The Oldman River (362 km, mean annual flow rate 95 m3/s), rises near Mount Lyall in the Rockies of southwestern Alberta and flows south then east to join the BOW RIVER and form the South SASKATCHEWAN RIVER in Alberta. The Oldman River's name may come from the Cree term for "old man's playground." It receives tributaries from the US (St Mary River) and WATERTON LAKES NATIONAL PARK. One of few major nonglacial-fed rivers in Alberta, it drains 26 700 km2 of mountains, foothills and prairie. Important as a water supply for FORT MACLEOD and LETHBRIDGE, it has numerous dams and diversions for irrigation in the Lethbridge Irrigation District and St Mary and Milk River developments.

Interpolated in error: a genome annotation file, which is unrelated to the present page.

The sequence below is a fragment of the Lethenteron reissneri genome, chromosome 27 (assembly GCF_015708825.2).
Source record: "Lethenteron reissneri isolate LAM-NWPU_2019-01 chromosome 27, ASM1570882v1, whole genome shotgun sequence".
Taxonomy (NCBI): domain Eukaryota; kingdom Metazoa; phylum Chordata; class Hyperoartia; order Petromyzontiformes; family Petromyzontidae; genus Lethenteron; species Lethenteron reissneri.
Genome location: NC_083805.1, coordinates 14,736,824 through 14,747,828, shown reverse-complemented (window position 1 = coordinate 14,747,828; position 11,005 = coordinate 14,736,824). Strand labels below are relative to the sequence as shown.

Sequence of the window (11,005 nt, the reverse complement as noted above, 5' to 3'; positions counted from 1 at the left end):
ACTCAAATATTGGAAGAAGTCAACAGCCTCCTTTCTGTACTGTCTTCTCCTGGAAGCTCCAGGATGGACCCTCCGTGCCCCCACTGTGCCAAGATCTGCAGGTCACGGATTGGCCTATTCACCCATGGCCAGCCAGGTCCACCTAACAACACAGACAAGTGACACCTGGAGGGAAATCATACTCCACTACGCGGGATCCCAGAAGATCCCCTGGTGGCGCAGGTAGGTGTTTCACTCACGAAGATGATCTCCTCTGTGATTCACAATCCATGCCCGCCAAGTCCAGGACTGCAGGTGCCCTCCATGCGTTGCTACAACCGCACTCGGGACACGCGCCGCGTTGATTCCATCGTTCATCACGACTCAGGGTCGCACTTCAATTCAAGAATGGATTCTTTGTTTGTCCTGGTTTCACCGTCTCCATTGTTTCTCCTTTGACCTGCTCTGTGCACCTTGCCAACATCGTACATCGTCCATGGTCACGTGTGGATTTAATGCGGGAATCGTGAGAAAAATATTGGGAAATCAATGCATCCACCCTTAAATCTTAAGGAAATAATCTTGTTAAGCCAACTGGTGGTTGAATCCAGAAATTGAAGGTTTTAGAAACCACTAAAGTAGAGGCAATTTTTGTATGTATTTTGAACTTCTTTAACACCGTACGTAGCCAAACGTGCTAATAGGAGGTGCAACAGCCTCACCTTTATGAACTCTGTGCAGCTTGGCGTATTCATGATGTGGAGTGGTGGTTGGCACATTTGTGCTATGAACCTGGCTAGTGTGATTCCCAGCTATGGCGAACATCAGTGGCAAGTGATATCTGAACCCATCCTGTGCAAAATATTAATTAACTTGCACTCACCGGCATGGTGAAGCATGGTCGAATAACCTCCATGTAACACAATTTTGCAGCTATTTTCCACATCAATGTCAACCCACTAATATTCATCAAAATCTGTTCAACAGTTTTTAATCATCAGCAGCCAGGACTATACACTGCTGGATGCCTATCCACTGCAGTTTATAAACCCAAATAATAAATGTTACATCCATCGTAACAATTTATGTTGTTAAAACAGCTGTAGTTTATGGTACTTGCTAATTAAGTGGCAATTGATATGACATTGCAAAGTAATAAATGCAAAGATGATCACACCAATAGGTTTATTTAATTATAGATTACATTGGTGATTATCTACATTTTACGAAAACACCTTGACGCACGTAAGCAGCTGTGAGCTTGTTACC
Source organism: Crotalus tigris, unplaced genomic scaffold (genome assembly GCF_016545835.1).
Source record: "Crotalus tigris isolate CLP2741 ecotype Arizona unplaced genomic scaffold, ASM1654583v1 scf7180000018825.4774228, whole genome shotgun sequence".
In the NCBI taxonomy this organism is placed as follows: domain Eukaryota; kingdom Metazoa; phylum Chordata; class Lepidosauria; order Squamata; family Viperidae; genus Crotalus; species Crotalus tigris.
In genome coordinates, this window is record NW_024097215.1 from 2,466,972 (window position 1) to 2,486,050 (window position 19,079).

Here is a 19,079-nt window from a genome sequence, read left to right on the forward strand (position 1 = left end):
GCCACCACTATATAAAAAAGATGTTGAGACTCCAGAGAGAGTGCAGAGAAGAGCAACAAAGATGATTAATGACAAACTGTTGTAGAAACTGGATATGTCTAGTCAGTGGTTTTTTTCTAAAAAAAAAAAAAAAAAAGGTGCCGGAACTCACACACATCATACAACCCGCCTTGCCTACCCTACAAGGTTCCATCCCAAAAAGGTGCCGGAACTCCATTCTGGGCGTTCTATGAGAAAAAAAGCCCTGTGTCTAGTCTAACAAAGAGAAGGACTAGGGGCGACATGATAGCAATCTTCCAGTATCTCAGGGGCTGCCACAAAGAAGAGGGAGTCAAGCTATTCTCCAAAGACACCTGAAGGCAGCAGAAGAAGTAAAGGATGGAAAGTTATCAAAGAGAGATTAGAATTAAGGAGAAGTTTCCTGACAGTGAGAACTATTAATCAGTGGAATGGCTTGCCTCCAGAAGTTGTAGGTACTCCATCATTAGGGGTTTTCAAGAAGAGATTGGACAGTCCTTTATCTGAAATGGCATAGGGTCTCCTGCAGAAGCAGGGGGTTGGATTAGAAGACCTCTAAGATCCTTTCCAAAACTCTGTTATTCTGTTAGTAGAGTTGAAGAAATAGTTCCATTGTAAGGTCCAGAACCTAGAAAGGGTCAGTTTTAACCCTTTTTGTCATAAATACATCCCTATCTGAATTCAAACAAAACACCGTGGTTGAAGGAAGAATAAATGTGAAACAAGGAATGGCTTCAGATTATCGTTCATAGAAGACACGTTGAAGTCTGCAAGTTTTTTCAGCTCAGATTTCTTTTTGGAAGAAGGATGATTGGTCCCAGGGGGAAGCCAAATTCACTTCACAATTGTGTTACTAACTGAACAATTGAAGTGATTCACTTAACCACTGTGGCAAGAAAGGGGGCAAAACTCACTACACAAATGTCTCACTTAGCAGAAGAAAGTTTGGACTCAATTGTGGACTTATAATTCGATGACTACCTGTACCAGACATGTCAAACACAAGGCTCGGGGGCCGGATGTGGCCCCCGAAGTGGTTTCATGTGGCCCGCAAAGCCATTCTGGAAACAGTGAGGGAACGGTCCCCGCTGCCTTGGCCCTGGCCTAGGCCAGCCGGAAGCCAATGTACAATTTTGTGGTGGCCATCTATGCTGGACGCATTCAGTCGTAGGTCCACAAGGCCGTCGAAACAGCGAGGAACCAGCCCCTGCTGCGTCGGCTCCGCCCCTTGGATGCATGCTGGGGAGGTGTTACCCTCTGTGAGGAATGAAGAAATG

The Oldman River Dam (1991) upstream of Pincher Creek supplies irrigation and municipal water supplies to Lethbridge and adjacent areas of southern Alberta. The dam has aroused considerable controversy, with opponents claiming serious adverse effects on river habitat, archaeological sites and trout fishing. Proponents view the expansion of irrigation development and increased surety of water supplies as benefits that outweigh environmental concerns.